Consumers’ Credit Market Experiences Improve; Expectations for Future Credit Approval Dip
July 15, 2016

Given data processing issues, certain data in the following release were edited in August 2018

The Federal Reserve Bank of New York released results from its June 2016 SCE Credit Access Survey, which provides information on consumers' experiences and expectations regarding credit demand and credit access.

The release shows an improvement in consumers’ experiences in the credit market compared to the February release, with a decline in the proportion of “discouraged” and “rejected” consumers. Rejection rates declined, approaching the series’ low. The drop in rejection rates was observed for all credit types except housing-related debt applications. The expectations component of the survey was somewhat more subdued, relative to our February reading. The proportion of respondents likely to apply for at least one type of credit over the next 12 months decreased slightly. Moreover, consumers are somewhat more pessimistic of future approval rates. The perceived likelihood of credit applications being rejected rose for nearly all credit types, with the most notable increase for mortgage applications.


  • The distribution of credit seekers improved compared to the February 2016 Credit Access Survey: the share of respondents who were too discouraged to apply over the past 12 months despite needing credit fell from 6.5 percent in February to 6.3 percent (down from 7.9 percent in October 2015), reaching its lowest value since the start of the Credit Access Survey in October 2013. The proportion of respondents who applied for credit and were granted credit over the last 12 months was 41.8 percent, slightly above the 40.6 percent level in February. The proportion of respondents who applied for credit and were rejected dropped from 8.0 percent in February to 7.2 percent.
  • Application rates increased slightly from 48.8 percent to 49.0 percent, driven by both younger (ages 40 and under) and older (ages 60 and older) respondents.
  • Rejection rates declined. The per applicant rejection rate dropped from 16.5 percent to 14.7 percent, close to its series low of 13.8 percent reached in June last year.1 The decline was driven by those with lower credit scores (scores below 680). The per application rejection rate fell to its lowest level since the start of the series to 12.4 percent. This drop was also driven by lower credit score respondents.
  • Turning to specific credit types (credit card, credit card limit increase, auto loan, mortgage, and mortgage refinance):

    1. Application rates for credit cards increased from 28.5 percent in February to 30.6 percent, their highest reading since the series start. The increase was driven primarily by high credit score respondents (scores of 760 and above) and middle-age respondents (ages 41 to 59). The request rate for credit card limit increases declined from 15.4 percent to 11.7 percent. Application rates for other credit types (auto, mortgage, and refinancing) were within or close to a percentage point of their February 2016 levels.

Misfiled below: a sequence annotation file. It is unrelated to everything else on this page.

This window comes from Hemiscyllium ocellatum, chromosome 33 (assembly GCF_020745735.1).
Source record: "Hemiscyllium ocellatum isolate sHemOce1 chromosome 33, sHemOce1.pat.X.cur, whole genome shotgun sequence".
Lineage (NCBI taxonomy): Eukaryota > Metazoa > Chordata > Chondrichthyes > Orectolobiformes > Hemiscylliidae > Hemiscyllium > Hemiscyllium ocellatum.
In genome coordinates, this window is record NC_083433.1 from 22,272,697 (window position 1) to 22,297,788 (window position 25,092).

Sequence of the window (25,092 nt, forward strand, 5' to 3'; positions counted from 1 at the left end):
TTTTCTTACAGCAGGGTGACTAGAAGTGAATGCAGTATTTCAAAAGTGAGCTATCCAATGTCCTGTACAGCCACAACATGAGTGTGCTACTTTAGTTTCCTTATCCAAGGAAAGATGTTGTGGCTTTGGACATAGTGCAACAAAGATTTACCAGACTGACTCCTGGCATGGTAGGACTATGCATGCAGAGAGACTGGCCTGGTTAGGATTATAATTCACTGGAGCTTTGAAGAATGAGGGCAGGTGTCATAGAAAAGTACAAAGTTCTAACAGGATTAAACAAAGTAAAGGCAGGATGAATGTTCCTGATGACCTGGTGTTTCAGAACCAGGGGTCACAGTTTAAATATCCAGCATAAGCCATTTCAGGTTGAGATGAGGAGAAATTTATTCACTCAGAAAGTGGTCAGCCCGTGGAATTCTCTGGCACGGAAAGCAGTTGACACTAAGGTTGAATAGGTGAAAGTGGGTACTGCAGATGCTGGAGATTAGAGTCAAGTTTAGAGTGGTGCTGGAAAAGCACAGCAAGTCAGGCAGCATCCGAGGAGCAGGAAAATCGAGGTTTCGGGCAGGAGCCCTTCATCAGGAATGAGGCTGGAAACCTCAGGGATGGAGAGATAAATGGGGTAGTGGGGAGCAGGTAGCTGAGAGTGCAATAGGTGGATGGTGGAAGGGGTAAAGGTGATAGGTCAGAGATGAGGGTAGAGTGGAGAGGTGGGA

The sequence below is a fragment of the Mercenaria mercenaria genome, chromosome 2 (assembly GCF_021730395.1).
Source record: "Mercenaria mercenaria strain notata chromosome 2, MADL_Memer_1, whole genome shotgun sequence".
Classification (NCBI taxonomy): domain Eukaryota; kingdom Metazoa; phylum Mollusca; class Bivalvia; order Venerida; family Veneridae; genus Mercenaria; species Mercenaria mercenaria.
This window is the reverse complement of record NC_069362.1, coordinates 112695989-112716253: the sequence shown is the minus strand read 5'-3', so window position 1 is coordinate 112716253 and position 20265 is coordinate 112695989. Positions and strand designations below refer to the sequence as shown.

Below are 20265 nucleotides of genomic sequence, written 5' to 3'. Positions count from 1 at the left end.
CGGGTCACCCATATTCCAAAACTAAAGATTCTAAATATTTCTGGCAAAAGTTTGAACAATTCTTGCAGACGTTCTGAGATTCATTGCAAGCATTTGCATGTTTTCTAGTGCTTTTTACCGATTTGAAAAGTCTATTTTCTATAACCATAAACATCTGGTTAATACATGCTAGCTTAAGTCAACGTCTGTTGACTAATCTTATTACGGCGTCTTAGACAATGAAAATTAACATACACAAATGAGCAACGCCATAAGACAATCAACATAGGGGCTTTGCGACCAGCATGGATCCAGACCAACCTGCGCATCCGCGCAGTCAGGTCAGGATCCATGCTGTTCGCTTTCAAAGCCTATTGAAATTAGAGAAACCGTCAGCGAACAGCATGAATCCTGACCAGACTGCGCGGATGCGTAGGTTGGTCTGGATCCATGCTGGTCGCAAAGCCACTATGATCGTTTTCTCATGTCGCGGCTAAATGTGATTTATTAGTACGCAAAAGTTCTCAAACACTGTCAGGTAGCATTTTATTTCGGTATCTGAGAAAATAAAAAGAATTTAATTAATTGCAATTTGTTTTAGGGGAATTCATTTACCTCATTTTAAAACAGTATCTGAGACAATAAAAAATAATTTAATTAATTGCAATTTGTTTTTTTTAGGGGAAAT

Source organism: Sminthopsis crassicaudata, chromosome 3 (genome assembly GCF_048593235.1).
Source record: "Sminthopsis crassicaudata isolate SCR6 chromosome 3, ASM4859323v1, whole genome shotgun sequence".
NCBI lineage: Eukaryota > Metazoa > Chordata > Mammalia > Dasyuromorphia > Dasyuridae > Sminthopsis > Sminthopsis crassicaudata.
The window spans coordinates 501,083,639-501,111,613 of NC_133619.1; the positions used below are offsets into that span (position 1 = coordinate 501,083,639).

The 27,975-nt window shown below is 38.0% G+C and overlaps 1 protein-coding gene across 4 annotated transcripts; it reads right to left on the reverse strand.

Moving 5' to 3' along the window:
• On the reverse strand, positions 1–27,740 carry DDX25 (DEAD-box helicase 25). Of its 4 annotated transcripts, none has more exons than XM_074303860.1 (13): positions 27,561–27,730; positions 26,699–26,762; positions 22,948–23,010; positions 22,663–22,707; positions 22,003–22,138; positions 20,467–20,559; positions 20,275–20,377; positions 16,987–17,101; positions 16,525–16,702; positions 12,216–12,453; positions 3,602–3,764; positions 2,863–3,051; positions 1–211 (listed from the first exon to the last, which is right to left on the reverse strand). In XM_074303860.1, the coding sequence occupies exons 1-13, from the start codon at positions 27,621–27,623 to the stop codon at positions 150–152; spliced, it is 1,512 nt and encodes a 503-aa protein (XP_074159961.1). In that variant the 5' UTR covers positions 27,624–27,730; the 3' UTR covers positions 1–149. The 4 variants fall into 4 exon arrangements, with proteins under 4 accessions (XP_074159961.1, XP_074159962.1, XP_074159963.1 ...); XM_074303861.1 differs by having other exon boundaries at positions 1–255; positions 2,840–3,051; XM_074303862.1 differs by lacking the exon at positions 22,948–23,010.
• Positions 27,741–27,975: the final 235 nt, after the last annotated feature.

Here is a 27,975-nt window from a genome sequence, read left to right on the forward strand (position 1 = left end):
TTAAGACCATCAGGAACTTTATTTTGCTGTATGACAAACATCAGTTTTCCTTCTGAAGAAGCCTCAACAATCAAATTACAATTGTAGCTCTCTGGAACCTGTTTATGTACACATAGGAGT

2. Rejection rates declined for all credit types, except housing-related debt. The rejection rate for mortgages rose from 5.7 percent to 10.3 percent, and for mortgage refinancing applications from 9.7 percent to 17.3 percent. However, these rejection rates are still below their pre-2015 levels.
  • Voluntary and involuntary (lender-initiated) account closures increased slightly. The increase in involuntary closures was driven primarily by younger respondents, while the increase in voluntary closures was driven by lower credit score respondents.


  • The proportion of respondents who report that they are likely to apply for at least one type of credit over the next 12 months decreased from 29.8 percent to 28.4 percent. This decrease is driven by younger and lower credit score respondents.
  • The average likelihood of applying for specific kinds of credit over the next 12 months exhibited small changes, except for the likelihood of applying for mortgage refinancing which rose from 8.7 percent to 11.6 percent. This increase was prevalent across all age and credit score groups.
  • The average perceived likelihood of a credit application being rejected, conditional on applying, rose for all credit types except requests for credit card limit increases. The increase was most notable for mortgages applications, for which the expected rate of rejection has risen nearly 5 percentage points since October 2015 to 39.9 percent.

Detailed results and a full set of interactive charts are available here.

About the SCE Credit Access Survey

The SCE Credit Access Survey, fielded as part of the SCE (Survey of Consumer Expectations), provides information on consumers' experiences and expectations regarding credit demand and credit access. Every four months, SCE panelists are asked whether they applied for credit in the past 12 months, and the resulting outcomes. They are also asked about their expectations of applying for credit over the next twelve months, and the perceived likelihood of those applications being accepted. The Federal Reserve Bank of New York collects this information for five specific credit products: auto loans, credit cards, credit card limit increases, mortgages, and mortgage refinancing. Survey findings (in instances with sufficient sample sizes) are also presented separately by age and self-reported credit score subgroups.

More information about the SCE survey goals, design, and content can be found at:

1 Additionally, the June 2016 release also includes a revision to the variable “Rejection Rate Per Application.”

Betsy Bourassa  
(212) 720-6885

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